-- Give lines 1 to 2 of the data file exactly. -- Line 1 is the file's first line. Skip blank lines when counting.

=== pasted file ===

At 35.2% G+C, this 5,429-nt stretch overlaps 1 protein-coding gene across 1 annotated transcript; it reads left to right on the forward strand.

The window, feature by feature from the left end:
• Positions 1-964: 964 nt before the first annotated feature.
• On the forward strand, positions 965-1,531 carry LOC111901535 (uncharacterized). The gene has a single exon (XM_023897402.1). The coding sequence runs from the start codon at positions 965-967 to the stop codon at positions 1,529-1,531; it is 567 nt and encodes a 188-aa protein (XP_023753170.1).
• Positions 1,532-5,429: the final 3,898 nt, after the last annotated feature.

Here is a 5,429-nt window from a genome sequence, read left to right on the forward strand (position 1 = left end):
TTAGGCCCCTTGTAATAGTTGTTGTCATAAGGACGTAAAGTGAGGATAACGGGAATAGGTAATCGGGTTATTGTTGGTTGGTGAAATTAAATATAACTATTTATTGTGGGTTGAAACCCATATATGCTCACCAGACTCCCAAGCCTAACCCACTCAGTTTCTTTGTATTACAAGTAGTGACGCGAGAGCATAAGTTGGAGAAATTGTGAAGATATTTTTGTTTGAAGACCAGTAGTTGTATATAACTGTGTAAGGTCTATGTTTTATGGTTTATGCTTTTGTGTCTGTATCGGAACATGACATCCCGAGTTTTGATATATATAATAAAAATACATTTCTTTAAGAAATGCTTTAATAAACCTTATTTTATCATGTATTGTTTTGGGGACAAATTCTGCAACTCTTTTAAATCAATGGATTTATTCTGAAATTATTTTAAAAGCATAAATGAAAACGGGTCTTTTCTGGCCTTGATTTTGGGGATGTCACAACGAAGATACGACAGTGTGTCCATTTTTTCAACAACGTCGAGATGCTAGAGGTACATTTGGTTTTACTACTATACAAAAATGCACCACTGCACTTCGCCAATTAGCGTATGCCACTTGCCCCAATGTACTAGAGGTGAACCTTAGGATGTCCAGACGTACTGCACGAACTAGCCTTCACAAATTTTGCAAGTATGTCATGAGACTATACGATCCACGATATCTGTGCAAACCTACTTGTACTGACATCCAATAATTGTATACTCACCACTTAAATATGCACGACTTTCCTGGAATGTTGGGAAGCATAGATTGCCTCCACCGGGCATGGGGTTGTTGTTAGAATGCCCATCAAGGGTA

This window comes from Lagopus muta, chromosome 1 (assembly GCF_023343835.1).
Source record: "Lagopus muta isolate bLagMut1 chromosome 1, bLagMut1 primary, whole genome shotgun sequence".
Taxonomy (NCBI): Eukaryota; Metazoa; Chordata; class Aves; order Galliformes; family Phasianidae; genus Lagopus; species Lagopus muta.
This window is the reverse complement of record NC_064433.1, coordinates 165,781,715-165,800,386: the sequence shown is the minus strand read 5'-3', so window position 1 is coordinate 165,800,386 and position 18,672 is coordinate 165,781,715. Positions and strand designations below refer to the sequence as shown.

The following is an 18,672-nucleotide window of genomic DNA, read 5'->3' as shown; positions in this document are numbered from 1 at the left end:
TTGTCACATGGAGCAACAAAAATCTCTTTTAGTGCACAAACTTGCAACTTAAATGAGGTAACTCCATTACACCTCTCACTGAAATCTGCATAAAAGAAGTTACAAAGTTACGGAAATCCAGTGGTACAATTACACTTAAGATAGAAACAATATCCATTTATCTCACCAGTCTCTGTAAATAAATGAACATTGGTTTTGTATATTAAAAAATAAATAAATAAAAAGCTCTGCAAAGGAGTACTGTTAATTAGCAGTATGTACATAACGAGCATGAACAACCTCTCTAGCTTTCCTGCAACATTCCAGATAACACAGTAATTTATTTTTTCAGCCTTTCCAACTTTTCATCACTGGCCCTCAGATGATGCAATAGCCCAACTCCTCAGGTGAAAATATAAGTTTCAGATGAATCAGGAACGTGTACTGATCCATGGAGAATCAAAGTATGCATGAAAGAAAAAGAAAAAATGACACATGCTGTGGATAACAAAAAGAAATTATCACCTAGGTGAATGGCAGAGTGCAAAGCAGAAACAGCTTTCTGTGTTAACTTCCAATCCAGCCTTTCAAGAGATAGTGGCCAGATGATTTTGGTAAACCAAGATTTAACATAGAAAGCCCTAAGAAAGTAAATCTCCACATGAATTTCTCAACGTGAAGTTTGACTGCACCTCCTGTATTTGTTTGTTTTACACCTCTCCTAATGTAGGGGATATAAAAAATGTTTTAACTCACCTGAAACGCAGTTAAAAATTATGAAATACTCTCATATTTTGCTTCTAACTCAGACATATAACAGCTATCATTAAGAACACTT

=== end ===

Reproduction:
At 35.2% G+C, this 5,429-nt stretch overlaps 1 protein-coding gene across 1 annotated transcript; it reads left to right on the forward strand.

The window, feature by feature from the left end: